In what can only be described as a cruel coincidence, the anniversaries of the other two most costly disasters in the history of the US space program both fall within a week of today’s. Tomorrow will mark the anniversary of the 1986 explosion during the launch of Space Shuttle Challenger that claimed the lives of her seven crew members– Commander Francis R. “Dick” Scobee, Pilot Michael J. Smith, Mission Specialists Ronald McNair, Ellison Onizuka, and Judith Resnik, Payload Specialist Gregory Jarvis, and Payload Specialist and pioneer teacher in space Christa McAuliffe. This Saturday will mark the anniversary of the disintegration of Space Shuttle Columbia during reentry, which claimed the lives of her crew of seven– Commander Rick Husband, Pilot William C. McCool, Payload Commander Michael P. Anderson, and Mission Specialists Kalpana Chawla, David M. Brown, Laurel Clark and and Ilan Ramon (the first Israeli in space).
The names of these heroes are always worth repeating, and we at Take Back the Sky have written at length about these catastrophes over the past eight years. If you’d like to read any of our previous posts during this rough week of remembrance, you’ll find them if you conduct a simple search of our January and February archives of years past. If you’ve already read our previous articles, then might I suggest you observe this year’s anniversary by reading an NPR feature that was written on the 50th anniversary of the Apollo 1 tragedy.
Though some of our younger readers may not have been born yet when these disasters occurred, those of us who were alive to experience the shock of hearing the news (or even seeing them live on television) will never forget where we were and what we were doing at the time. It would be easy to draw parallels to what many people experienced yesterday when they learned of the sudden and tragic deaths of NBA legend Kobe Bryant, his daughter and seven others in a helicopter crash in California.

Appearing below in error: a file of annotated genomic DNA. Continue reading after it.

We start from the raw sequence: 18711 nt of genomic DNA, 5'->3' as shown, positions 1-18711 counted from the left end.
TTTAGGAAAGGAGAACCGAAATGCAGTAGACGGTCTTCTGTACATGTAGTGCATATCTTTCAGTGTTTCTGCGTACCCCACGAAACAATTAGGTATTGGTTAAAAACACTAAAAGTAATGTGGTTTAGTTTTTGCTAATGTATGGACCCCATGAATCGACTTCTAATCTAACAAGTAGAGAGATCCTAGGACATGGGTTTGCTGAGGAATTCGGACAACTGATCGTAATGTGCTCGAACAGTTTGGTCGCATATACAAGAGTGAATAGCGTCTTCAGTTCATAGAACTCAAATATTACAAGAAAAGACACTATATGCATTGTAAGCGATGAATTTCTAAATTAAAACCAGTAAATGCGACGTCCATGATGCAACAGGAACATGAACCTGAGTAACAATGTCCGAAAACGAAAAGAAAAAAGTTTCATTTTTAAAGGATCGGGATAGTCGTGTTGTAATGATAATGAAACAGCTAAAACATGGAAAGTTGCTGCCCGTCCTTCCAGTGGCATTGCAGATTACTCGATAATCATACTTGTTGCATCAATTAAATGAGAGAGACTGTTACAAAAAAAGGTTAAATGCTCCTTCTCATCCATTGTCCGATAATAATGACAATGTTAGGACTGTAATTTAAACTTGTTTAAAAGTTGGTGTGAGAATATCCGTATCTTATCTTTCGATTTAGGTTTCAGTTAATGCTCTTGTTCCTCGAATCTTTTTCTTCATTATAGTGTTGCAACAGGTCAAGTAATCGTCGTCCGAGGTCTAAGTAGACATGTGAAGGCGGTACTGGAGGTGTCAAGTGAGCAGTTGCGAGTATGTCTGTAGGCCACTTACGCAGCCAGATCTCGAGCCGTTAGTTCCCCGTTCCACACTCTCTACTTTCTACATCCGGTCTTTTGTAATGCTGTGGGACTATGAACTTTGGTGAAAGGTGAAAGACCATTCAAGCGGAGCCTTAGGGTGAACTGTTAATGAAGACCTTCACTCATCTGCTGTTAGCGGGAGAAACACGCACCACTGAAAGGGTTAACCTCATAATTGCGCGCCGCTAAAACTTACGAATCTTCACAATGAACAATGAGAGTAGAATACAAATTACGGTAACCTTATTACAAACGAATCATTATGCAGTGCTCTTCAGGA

However yesterday’s fatal crash, while equally tragic, will not lead to the grounding of all helicopter flights. The Apollo 1, Challenger and Columbia accidents did cause the suspension, at least temporarily, of the nation’s space program, and they certainly ignited debates as to whether or not sending men and women to space was too risky an endeavor.
In a 1962 speech at Rice University, President John F. Kennedy famously said of the Apollo program, “We choose to go to the Moon. We choose to go to the Moon in this decade and do the other things, not because they are easy, but because they are hard, because that goal will serve to organize and measure the best of our energies and skills, because that challenge is one that we are willing to accept, one we are unwilling to postpone, and one which we intend to win, and the others, too.” President Kennedy understood that it would be a rough road that would lead to the stars, but that traveling that road would bring out the very best that America has to offer on behalf of all humanity. The astronauts who perished on the launchpad in the Apollo 1 capsule and in space aboard Challenger and Columbia understood it too.
It is encouraging that SpaceX and Boeing will soon send US astronauts into space once again in American spaceships launched from American soil as part of the Commercial Crew Program, and NASA recently announced ambitious plans to return to the Moon and eventually press on to Mars. To those who would still insist that sending astronauts out to the black is too risky or too expensive, I can only respond that the risk and the expense are not only an investment in the future of mankind, but also the only truly fitting way to honor the memory of the brave men and women of Apollo 1, Challenger and Columbia. It will be the crews of ships like Crew Dragon, Starliner and Orion that will carry on their legacy, and as long as we let them take back the sky, then the crews of Apollo 1, Challenger and Columbia will not have died in vain.
Ad astra per aspera…
Earlier today, SpaceX successfully conducted an in-flight abort test of Crew Dragon. In the words of NASA Administrator Jim Bridenstine, “… This critical test puts us on the cusp of once again launching American astronauts on American rockets from American soil.”
The test, which was to have been conducted on January 11 but was delayed due to weather concerns at the recovery site in the Atlantic Ocean, launched at 10:30AM EST and went off without a hitch. Crew Dragon separated from the Falcon 9 booster rocket, which was deliberately disintegrated in spectacular fashion while SpaceX’s new Mark 3 parachutes brought the capsule back to Earth like a downy feather to splash down in the Atlantic.